This week’s challenge vocabulary packet focuses on sesquipedalianisms.  The word sequipedalianism comes from the Latin word sesquipedalis.  The word sesquipdalis was used to describe something that was a foot and a half long from the roots sesqui (one and a half times as great) and pedalis (foot).   A sesquipedalianism is an extraordinarily long word.  Someone who speaks or writes in a sesquipedalian way is someone who uses very long and often confusing vocabulary.  While the word itself has a negative connotation, I think it is fun sometimes to dabble in verbosity.

In mathematics, we are continuing our work with multiplication of fractions.  We spent a bit of time yesterday developing theorems and proofs to help further understanding of some of the algorithms that we are doing.  Today, I began laying the groundwork for our work tomorrow using the distributive property to multiply mixed numbers.  In the Everyday Math curriculum this is one of the areas where it is assumed that the students had some previous exposure to specific langauge and strategies.  Hopefully we will make some good progress tomorrow, but I anticipate a little bit of struggling as we work our way through the rest of Unit 8.  I’ll try to find some resoureces about the distributive property to put up on the blog.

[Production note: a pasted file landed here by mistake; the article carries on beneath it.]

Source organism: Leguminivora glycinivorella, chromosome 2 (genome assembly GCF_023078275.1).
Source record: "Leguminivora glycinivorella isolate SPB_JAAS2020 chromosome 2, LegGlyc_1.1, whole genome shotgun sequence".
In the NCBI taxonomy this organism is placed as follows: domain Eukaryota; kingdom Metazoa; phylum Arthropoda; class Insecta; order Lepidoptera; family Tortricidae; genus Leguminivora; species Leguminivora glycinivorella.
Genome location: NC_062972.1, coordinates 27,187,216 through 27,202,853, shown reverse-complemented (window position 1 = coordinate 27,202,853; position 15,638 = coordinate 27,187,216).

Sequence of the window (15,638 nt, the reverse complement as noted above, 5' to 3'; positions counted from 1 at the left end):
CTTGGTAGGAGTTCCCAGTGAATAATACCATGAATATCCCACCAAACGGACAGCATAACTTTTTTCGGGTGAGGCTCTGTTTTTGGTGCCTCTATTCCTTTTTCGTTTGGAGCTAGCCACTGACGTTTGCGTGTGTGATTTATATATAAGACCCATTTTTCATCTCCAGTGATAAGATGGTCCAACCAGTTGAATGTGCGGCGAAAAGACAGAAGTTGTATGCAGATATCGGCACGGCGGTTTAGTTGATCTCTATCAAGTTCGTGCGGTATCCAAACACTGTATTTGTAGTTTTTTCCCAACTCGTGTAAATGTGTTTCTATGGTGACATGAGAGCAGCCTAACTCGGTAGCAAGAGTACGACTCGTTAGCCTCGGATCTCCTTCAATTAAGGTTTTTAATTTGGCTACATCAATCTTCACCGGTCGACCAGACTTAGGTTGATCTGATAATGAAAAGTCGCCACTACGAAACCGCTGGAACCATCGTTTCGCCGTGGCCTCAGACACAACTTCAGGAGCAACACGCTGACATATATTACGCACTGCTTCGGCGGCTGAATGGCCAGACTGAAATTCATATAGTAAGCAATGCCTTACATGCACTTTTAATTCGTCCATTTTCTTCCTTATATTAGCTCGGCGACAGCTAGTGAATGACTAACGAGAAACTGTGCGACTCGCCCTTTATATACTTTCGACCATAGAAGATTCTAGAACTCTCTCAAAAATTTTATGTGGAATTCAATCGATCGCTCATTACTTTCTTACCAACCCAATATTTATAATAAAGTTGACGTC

In Art today the students began work to prepare for The California Energy Commisions Annual Art Contest.  Students will design a piece of art focusing on the theme of reducing your carbon footprint.  You can check out the Energy Quest website (which has some neat kid-friendly info on energy) and look at previous years winners here.

Tomorrow we are planning to begin physical fitness testing.  Make sure students get a good night sleep and wear comfortable clothes to school.  Thanks!


  1. Language Arts: Lit. Circle groups – read and complete a job sheet.
  2. Mathematics: Study Link Page 183 – Multiplication of fractions and whole numbers.
  3. Other: Begin work on vocabulary packet (due Friday)  Optional -Vocabulary Challenge Packet
  4. Read for 20 minutes and fill out pink reading log.

Mr. Weis

March 16, 2009

Field Trip Rescheduling and Puppets-in-Progress Pictures

Filed under: Announcements,Homework — mrweis @ 9:55 pm

First things first, there was a snafu with the field trip to LBNL.  It turns out the initial date set for the field trip was changed from March to April.  Unfortunately, I didn’t notice this until confirming things early this evening.  I sent out a phone blast to the class, but I’d like to reiterate here that the field trip for tomorrow was rescheduled to April 15th.  I apologize for any inconvenience this causes you.